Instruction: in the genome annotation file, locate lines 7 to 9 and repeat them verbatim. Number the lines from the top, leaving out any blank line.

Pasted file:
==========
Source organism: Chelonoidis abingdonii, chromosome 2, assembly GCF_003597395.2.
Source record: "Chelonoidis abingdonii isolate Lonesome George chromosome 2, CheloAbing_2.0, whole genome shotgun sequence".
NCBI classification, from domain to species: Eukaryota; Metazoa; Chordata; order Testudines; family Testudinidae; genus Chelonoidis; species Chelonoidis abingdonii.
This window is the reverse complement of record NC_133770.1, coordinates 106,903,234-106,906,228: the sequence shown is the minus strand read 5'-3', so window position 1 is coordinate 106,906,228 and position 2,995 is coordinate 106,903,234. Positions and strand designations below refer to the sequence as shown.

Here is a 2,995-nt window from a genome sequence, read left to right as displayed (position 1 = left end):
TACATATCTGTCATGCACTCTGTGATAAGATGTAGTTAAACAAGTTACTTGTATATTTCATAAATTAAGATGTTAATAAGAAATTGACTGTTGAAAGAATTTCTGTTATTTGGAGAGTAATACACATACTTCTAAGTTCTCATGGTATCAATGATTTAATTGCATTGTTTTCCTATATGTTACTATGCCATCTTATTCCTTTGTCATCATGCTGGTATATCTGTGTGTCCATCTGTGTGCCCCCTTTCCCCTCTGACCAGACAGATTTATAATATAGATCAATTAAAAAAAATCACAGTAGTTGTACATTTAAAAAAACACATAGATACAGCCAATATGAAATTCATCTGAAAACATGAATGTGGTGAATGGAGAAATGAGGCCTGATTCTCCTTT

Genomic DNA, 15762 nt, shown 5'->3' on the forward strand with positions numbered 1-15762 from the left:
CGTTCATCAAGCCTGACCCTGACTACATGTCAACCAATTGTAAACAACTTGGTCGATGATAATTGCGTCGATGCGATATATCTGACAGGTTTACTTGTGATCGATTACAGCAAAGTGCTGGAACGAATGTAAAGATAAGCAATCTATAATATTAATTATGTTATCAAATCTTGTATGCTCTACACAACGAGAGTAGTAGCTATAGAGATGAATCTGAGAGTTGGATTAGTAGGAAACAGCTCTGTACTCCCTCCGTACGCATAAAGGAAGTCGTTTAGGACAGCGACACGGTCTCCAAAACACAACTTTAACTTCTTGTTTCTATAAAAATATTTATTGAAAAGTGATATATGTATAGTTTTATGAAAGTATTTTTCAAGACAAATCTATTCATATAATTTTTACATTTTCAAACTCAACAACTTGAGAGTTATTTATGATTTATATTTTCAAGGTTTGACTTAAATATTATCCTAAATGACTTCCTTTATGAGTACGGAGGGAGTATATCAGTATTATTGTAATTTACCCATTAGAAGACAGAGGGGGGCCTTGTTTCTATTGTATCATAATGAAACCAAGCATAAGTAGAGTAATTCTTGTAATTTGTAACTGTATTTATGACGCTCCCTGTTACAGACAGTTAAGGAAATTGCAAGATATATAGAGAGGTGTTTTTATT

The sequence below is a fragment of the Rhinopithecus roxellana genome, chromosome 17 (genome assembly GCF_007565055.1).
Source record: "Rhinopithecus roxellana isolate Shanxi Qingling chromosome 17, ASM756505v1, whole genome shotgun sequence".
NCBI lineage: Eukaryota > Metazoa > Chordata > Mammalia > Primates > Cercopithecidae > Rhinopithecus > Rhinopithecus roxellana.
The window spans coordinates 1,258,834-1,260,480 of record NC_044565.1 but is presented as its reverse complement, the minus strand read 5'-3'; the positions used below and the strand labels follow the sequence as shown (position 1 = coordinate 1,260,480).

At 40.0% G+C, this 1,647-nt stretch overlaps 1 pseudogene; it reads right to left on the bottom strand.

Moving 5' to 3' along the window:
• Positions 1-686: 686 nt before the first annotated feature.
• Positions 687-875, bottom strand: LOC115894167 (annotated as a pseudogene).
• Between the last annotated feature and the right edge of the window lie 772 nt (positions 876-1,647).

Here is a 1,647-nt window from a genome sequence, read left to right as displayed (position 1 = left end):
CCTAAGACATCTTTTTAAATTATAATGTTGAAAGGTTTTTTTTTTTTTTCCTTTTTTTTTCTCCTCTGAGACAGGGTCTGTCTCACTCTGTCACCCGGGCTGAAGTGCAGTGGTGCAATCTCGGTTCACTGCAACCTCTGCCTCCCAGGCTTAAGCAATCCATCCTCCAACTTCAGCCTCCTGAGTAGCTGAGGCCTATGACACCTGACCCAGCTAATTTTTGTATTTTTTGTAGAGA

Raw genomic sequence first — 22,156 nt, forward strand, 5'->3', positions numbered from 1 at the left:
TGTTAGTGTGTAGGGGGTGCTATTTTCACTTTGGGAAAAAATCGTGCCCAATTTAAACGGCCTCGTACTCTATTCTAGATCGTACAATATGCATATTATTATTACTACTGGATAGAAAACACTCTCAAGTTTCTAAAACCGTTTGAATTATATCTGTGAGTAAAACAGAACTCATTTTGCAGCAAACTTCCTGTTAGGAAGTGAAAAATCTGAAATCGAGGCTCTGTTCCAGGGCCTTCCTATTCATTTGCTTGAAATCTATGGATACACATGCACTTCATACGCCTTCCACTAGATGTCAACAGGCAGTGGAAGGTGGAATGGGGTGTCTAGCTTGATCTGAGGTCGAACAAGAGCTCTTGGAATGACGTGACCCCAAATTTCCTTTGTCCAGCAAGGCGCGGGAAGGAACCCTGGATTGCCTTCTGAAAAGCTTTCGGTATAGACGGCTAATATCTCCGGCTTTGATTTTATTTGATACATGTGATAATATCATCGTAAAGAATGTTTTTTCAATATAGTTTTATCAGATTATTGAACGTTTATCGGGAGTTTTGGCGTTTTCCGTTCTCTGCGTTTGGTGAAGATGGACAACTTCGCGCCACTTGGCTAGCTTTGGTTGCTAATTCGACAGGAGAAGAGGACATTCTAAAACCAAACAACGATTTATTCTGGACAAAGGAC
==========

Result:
Genomic DNA, 15762 nt, shown 5'->3' on the forward strand with positions numbered 1-15762 from the left:
CGTTCATCAAGCCTGACCCTGACTACATGTCAACCAATTGTAAACAACTTGGTCGATGATAATTGCGTCGATGCGATATATCTGACAGGTTTACTTGTGATCGATTACAGCAAAGTGCTGGAACGAATGTAAAGATAAGCAATCTATAATATTAATTATGTTATCAAATCTTGTATGCTCTACACAACGAGAGTAGTAGCTATAGAGATGAATCTGAGAGTTGGATTAGTAGGAAACAGCTCTGTACTCCCTCCGTACGCATAAAGGAAGTCGTTTAGGACAGCGACACGGTCTCCAAAACACAACTTTAACTTCTTGTTTCTATAAAAATATTTATTGAAAAGTGATATATGTATAGTTTTATGAAAGTATTTTTCAAGACAAATCTATTCATATAATTTTTACATTTTCAAACTCAACAACTTGAGAGTTATTTATGATTTATATTTTCAAGGTTTGACTTAAATATTATCCTAAATGACTTCCTTTATGAGTACGGAGGGAGTATATCAGTATTATTGTAATTTACCCATTAGAAGACAGAGGGGGGCCTTGTTTCTATTGTATCATAATGAAACCAAGCATAAGTAGAGTAATTCTTGTAATTTGTAACTGTATTTATGACGCTCCCTGTTACAGACAGTTAAGGAAATTGCAAGATATATAGAGAGGTGTTTTTATT

The sequence below is a fragment of the Rhinopithecus roxellana genome, chromosome 17 (genome assembly GCF_007565055.1).